Enya - Watermark
Bill Henderson, Sentinel staff
Orlando Sentinel (USA) 22 January 1989
-- Watermark --
(****) Enya, Watermark (Geffen): Delicate. That adjective describes the melodies of Enya, an Irish musician who treats her voice as an instrument, overdubbing herself until she becomes a self-contained choir. Her art becomes the sum of its parts - as light as a whisper, yet as strong as a scream.
With two exceptions, Enya (christened Eithne Ni Bhraonain) plays all the instruments and does all the vocals on Watermark. Her stint with the Irish folk group Clannad taught her how to use the studio - to get sound that is a cross between a female Gregorian chant and a synthesiser. She employs many of the same methods as the New Age vocalist Claire Hammil, who uses nothing but her synthesized voice.
Enya, however, is a much better singer. Her material reminds one of traditional Irish folk tunes, but she adds twists that give the songs a worldly sound. Whether she is singing in Gaelic or English, her themes shine through.
"On Your Shore" is a love poem about a past not easily forgotten. Enya's daydreamy trips to her homeland cause listeners to recall homes they have left behind. It's a bittersweet journey.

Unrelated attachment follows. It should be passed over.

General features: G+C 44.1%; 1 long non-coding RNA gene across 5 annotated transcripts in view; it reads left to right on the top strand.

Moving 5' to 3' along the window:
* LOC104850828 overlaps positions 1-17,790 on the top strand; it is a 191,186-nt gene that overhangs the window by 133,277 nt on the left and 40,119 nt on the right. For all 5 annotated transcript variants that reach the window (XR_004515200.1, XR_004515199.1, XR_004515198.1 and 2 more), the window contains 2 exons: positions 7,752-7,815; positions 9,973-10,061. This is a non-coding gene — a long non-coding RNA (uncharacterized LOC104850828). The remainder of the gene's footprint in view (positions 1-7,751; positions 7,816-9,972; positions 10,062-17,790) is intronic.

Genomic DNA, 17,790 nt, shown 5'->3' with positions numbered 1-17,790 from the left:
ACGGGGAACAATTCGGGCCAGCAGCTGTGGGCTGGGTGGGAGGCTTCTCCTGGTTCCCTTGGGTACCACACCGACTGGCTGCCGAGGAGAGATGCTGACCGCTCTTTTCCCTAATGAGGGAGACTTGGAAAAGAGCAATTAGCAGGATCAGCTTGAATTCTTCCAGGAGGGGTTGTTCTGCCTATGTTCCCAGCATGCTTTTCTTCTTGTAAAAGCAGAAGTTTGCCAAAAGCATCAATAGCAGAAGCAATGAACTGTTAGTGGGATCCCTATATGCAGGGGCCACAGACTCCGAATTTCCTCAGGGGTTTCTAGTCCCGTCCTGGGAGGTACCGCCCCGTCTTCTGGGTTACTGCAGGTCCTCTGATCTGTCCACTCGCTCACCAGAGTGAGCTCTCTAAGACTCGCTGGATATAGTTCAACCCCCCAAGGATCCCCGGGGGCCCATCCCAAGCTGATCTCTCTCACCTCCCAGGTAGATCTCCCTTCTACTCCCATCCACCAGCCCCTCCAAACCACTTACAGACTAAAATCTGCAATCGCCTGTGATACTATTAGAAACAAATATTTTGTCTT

Enya may delve into folk and traditional harmonies, but that doesn't mean she can't get commercial. Her single "Orinoco Flow" is as catchy as anything on radio today. She sings of global travel while her overdubbed harmonizing urges her on: "Sail away, sail away, sail away."
Enya's instrumental songs are simple and pleasant musical ideas but are overshadowed by the strength of her more fully realized vocalworks. Her singing is so strong that it is painfully obvious when she isn't singing.
Then there is "Na Laetha Geal M'oige," one of the most beautiful melodies recorded by anyone recently. Enya s breezy voice flows around subtle synthesizers, bridged by a mournful Irish piper. Although the lyrics are Gaelic, they are sung with such conviction and warmth that translations aren't necessary.
Enya is a hard-to-label artist. Although some of her work is New Age, her singing demands attention. You can't ignore her voice regardless of volume
The fact that this is a digital recording only heightens the ambiance she brings to the compact disc. Her every breath becomes an instrument that adds to her vocal orchestra. Watermark is more than an album of songs: It is a work of art.
Note: Transcribed by Tomás Román.